Utility cycling is not 'sport'. 

Neither is it 'leisure' or 'recreation' - though most utility cyclists do love riding. 

Utility cycling is transport.

Utility cycling is the most efficient (and often fastest) economical and environmentally-friendly way for  people (and their stuff ) to get around within cities. 


It definitely is not  competitive, high-speed ,long-distance endurance riding between cities. 

 The demographic of utility cyclists in countries where it is prevalent  is broader than that which drives cars.  It includes what we call 'vulnerable' road users.  Children, women of all ages, the elderly - not to mention 'ordinary folks' 

 Typically, utility bicycles are made so that the rider sits in an upright position,and are fitted with baskets, carriers or pannier bags to carry stuff, a bell to warn pedestrians ( with whom they often share space), twist grip gear-shift, internal hub-gears, internal hub dynamo-powered lights with a capacitor to keep the lights going at the lights, mudguards so you can ride in the rain, a chain-guard so you can ride in your work clothes.

In countries where utility cycling is prevalent, mountain bikes, road racers, helmets and lycra are rarely seen . Lockup facilities for bicycles and 'after-ride' shower facilities are rarely provided and are not  pre-conditions for utility cyclists.  

A description of utility cycling article on Wikipedia:


 My own experience...

I used both utility bikes and mountain bikes to ride around town and on long distance rides during my ten years in Japan. I would never go back to a mountain bike.

 The utility bicycles I rode in Japan (which until 2010 were unavailable in New Zealand) allowed me to sit in a comfortable upright position and control the bell, braking and twist shift gearing with one hand, I could carry all my stuff for teaching in the front basket and all my shopping in the back basket and cruise along the pavements with an umbrella if it was raining or snowing through puddles (mudguards) in my teaching clothes (chain guard ).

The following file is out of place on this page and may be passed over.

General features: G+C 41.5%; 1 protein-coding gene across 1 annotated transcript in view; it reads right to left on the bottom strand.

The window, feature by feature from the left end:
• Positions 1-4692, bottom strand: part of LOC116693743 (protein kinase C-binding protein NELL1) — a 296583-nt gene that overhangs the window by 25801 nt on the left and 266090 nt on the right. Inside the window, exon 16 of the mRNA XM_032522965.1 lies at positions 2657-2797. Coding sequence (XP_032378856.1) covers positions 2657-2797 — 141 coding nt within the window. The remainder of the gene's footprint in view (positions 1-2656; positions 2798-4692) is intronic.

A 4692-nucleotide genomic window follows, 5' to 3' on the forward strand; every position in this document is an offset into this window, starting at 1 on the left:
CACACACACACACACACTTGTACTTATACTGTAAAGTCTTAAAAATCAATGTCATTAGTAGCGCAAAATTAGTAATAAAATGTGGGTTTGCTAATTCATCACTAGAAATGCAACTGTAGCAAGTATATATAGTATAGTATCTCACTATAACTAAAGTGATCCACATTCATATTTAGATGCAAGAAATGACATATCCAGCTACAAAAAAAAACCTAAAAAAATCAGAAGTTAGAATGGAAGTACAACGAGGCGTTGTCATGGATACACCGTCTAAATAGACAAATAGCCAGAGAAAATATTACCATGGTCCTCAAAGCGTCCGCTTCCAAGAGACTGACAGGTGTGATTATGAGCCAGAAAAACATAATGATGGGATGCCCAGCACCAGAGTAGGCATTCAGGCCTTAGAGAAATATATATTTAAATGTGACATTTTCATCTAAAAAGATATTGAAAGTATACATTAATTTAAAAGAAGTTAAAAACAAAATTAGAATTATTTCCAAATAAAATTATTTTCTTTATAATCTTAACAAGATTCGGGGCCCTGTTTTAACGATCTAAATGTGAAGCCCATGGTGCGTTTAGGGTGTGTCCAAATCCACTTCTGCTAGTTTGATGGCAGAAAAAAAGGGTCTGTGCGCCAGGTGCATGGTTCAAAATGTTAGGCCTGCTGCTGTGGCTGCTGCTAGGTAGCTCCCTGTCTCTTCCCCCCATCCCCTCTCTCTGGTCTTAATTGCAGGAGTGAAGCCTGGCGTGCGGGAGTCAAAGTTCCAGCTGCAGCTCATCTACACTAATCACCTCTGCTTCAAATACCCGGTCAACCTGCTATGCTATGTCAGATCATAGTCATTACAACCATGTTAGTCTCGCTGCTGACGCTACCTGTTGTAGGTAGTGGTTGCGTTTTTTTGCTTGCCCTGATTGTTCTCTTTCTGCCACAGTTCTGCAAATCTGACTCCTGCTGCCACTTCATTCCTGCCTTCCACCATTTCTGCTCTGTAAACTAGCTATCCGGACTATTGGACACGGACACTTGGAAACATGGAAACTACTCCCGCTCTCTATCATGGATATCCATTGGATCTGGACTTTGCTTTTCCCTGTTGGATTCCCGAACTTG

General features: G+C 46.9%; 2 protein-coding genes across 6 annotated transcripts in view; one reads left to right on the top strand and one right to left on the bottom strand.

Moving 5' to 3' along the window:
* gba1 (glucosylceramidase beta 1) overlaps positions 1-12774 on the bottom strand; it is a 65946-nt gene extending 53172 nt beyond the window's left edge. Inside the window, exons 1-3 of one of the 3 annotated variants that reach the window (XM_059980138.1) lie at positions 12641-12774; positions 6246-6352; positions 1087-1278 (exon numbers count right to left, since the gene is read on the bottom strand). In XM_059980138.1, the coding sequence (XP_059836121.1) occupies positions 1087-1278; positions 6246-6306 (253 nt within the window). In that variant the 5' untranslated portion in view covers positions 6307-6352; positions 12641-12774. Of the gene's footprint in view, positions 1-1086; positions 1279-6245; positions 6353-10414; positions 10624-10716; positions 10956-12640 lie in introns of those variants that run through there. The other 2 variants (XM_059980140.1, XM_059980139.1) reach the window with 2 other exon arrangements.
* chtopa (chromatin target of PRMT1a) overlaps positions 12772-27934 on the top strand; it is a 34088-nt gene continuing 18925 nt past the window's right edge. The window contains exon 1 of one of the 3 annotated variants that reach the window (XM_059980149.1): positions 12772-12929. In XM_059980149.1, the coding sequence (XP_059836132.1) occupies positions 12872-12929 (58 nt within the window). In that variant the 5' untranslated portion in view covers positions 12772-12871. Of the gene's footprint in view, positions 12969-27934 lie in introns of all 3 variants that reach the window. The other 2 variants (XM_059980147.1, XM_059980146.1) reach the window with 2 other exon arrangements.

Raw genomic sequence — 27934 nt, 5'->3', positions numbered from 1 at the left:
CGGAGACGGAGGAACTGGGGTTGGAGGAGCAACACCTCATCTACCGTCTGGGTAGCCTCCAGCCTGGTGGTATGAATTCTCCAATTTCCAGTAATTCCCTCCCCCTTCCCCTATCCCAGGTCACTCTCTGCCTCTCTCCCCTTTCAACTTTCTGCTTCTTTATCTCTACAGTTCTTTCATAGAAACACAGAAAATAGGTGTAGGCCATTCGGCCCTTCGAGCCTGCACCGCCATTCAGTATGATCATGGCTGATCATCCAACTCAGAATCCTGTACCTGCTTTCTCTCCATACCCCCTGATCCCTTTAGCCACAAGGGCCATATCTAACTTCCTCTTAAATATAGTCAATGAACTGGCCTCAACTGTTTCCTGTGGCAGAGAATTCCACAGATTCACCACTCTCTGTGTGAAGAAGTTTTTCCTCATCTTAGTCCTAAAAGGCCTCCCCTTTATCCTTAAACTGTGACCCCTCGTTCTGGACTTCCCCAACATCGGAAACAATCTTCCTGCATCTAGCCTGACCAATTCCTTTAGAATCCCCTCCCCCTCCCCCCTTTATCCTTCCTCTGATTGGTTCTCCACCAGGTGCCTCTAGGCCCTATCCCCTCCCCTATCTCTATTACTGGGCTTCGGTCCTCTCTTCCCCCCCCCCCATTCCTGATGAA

I could cover distances of up to about 6 kms in the urban area of Kyoto in a shorter time than it would take by car and I didn't have to look for or pay for parking and I could easily lock the back wheel (now you can do it with a remote control!) with the fixed snap lock around the back wheel and put my umbrella in its stand fixed to the front forks.
 I never had a problem with or had to do any maintenance on my 7 speed internal hub gearing systems, which are smoother and much more appropriate to the urban environment than dérailleur gears because you can change gears while you're stationary (without having the chain fall off as often happens with mountain bikes) and while you're riding in tricky situations and at night my front and rear internal hub dynamo powered lights came on automatically when the low light level sensor kicked in. I didn't have to worry about changing batteries or getting my lights stolen,- as you don't have to if you drive a car.

Most of this technology has been around for ages and has been perfected over the years but is still virtually unobtainable here in New Zealand. Apparently "Because the market doesn't want it" ( !!! )